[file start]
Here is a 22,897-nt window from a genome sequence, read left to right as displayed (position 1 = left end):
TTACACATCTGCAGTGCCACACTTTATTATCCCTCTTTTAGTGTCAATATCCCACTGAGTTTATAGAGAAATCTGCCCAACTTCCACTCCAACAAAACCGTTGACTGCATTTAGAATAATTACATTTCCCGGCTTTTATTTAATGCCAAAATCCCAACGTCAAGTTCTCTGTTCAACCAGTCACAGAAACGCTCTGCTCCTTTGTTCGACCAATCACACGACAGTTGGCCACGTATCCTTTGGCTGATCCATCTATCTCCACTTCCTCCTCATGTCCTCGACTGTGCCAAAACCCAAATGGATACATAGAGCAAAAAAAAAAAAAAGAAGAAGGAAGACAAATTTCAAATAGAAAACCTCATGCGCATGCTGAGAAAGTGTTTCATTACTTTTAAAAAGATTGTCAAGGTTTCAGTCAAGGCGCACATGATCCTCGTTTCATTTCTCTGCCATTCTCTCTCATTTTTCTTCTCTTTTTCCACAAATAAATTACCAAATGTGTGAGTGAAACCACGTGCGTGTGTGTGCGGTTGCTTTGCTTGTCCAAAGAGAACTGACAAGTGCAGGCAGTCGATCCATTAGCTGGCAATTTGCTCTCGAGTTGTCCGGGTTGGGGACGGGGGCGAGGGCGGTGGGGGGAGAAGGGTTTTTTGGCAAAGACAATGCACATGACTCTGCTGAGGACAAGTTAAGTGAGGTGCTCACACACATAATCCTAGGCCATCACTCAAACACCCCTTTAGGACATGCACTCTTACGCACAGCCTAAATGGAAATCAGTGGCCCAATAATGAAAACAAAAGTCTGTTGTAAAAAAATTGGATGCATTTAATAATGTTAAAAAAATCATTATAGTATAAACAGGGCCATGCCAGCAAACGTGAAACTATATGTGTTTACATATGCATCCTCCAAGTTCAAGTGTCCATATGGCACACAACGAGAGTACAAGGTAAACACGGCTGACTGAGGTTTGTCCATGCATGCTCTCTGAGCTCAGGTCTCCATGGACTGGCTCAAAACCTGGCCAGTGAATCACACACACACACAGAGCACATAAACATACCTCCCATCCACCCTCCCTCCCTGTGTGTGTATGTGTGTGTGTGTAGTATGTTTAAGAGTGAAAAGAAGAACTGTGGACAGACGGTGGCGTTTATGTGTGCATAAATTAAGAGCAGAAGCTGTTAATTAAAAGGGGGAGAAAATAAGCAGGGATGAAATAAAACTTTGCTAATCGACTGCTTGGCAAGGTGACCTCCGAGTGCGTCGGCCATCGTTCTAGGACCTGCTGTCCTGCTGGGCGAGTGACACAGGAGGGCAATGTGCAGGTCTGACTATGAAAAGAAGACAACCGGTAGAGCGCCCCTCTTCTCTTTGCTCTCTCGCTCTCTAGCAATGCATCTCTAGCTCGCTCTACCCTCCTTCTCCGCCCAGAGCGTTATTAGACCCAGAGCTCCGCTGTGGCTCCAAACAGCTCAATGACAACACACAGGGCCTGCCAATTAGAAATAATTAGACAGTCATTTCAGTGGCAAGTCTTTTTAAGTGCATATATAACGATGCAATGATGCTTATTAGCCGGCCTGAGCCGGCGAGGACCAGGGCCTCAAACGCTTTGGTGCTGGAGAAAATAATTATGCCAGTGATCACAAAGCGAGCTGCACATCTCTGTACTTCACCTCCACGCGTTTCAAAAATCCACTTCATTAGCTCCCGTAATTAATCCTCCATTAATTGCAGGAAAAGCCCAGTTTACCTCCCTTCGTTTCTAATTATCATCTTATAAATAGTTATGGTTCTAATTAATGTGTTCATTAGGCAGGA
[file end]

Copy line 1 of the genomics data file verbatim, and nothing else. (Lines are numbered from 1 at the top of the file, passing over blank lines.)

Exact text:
Here is a 22,897-nt window from a genome sequence, read left to right as displayed (position 1 = left end):